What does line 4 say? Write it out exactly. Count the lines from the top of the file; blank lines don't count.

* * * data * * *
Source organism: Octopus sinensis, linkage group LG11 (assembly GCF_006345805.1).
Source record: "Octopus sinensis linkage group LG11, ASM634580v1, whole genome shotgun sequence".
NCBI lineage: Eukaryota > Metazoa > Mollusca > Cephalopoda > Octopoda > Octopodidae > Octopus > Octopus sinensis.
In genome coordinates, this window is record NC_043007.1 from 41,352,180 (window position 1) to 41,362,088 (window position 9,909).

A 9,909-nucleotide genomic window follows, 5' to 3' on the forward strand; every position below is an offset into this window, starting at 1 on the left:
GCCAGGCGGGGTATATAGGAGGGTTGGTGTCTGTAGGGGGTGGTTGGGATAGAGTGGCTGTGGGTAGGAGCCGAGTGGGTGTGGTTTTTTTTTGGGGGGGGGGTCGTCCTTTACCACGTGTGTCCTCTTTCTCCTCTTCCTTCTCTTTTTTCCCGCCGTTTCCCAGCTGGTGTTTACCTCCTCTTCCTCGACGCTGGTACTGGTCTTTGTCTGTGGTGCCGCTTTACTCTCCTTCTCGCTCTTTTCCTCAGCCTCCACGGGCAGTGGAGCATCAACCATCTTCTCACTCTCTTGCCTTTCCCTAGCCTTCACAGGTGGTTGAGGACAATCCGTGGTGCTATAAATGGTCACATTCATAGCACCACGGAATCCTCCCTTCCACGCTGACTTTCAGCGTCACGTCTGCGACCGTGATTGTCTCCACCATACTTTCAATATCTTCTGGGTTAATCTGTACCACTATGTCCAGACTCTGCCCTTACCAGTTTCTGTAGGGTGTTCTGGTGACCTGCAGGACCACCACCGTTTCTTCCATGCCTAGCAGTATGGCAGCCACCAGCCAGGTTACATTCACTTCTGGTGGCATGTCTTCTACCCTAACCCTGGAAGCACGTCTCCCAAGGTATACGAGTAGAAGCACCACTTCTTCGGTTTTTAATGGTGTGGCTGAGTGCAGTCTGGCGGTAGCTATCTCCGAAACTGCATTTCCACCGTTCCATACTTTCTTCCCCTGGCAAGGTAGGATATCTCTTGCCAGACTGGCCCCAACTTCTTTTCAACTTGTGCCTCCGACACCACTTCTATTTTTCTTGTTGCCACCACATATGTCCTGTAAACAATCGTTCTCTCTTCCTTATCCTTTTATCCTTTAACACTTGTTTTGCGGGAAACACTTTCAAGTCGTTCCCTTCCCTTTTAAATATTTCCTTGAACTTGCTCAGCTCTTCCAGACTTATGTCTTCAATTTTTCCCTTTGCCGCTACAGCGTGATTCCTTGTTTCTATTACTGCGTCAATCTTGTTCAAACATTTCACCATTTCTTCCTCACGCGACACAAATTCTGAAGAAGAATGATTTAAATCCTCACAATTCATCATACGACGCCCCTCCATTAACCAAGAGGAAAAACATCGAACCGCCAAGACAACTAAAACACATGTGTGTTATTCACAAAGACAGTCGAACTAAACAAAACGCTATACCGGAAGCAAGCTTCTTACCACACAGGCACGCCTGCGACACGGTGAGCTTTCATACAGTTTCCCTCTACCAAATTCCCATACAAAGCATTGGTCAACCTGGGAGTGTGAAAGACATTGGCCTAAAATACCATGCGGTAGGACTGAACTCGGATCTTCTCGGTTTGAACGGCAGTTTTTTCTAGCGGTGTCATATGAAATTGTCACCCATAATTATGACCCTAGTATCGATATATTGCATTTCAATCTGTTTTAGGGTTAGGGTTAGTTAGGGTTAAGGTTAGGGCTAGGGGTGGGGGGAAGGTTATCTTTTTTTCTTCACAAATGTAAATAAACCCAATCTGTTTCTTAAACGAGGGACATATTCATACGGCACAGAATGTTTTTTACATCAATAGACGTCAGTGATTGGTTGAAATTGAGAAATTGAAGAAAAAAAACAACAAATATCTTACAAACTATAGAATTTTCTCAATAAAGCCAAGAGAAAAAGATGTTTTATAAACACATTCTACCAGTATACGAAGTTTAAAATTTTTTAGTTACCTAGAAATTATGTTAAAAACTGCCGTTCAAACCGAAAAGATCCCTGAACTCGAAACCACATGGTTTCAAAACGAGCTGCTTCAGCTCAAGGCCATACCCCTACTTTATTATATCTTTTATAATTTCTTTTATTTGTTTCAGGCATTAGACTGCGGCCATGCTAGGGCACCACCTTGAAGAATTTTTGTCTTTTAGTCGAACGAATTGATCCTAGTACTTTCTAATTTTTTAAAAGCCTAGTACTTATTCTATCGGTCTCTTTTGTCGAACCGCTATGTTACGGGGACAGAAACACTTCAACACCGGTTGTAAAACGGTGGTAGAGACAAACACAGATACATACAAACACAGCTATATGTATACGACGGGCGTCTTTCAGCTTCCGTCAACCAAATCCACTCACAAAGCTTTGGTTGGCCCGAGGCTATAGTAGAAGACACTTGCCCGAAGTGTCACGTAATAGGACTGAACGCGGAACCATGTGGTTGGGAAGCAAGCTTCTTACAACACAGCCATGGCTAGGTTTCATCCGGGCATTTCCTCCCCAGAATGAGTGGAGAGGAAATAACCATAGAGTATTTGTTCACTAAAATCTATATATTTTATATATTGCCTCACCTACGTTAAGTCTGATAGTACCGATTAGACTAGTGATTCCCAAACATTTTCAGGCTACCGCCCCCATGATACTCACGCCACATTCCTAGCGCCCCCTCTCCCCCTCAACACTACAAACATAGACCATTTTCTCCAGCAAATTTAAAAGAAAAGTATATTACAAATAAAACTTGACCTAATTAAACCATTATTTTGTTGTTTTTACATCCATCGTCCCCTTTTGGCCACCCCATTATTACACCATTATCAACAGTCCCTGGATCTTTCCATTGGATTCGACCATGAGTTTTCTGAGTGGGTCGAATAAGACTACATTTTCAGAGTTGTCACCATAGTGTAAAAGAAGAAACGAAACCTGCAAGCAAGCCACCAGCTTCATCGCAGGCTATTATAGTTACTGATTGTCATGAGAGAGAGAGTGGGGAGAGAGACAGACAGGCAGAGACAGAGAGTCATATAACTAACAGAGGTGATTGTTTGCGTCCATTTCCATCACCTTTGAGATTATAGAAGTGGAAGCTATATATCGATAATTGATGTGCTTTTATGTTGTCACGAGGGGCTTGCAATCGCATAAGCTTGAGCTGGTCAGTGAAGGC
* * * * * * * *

In genome coordinates, this window is record NC_043007.1 from 41,352,180 (window position 1) to 41,362,088 (window position 9,909).